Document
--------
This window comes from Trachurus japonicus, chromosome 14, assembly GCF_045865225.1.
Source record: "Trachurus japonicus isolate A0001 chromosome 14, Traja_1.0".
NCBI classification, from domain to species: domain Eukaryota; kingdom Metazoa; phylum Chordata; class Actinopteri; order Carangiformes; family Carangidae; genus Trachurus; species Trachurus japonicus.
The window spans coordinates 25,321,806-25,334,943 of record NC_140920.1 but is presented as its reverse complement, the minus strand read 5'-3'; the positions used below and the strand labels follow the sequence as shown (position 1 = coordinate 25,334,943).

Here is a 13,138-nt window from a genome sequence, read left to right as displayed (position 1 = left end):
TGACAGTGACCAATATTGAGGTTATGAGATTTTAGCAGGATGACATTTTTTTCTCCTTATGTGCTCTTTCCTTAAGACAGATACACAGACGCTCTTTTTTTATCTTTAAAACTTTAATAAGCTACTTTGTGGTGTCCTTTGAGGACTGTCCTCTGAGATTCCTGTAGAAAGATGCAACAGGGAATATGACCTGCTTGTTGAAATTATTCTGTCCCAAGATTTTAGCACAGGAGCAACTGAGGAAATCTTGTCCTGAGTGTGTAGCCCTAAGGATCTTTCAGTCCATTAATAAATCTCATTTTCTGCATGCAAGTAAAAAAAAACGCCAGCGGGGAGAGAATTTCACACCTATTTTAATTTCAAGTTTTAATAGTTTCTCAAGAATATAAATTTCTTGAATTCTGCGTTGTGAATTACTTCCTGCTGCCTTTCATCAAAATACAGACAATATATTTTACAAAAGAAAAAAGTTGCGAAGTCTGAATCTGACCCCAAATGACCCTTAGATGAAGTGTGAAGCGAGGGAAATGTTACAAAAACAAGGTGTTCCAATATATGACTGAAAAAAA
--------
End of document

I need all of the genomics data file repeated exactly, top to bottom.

This window comes from Trachurus japonicus, chromosome 14, assembly GCF_045865225.1.
Source record: "Trachurus japonicus isolate A0001 chromosome 14, Traja_1.0".
NCBI classification, from domain to species: domain Eukaryota; kingdom Metazoa; phylum Chordata; class Actinopteri; order Carangiformes; family Carangidae; genus Trachurus; species Trachurus japonicus.
The window spans coordinates 25,321,806-25,334,943 of record NC_140920.1 but is presented as its reverse complement, the minus strand read 5'-3'; the positions used below and the strand labels follow the sequence as shown (position 1 = coordinate 25,334,943).

Here is a 13,138-nt window from a genome sequence, read left to right as displayed (position 1 = left end):
TGACAGTGACCAATATTGAGGTTATGAGATTTTAGCAGGATGACATTTTTTTCTCCTTATGTGCTCTTTCCTTAAGACAGATACACAGACGCTCTTTTTTTATCTTTAAAACTTTAATAAGCTACTTTGTGGTGTCCTTTGAGGACTGTCCTCTGAGATTCCTGTAGAAAGATGCAACAGGGAATATGACCTGCTTGTTGAAATTATTCTGTCCCAAGATTTTAGCACAGGAGCAACTGAGGAAATCTTGTCCTGAGTGTGTAGCCCTAAGGATCTTTCAGTCCATTAATAAATCTCATTTTCTGCATGCAAGTAAAAAAAAACGCCAGCGGGGAGAGAATTTCACACCTATTTTAATTTCAAGTTTTAATAGTTTCTCAAGAATATAAATTTCTTGAATTCTGCGTTGTGAATTACTTCCTGCTGCCTTTCATCAAAATACAGACAATATATTTTACAAAAGAAAAAAGTTGCGAAGTCTGAATCTGACCCCAAATGACCCTTAGATGAAGTGTGAAGCGAGGGAAATGTTACAAAAACAAGGTGTTCCAATATATGACTGAAAAAAA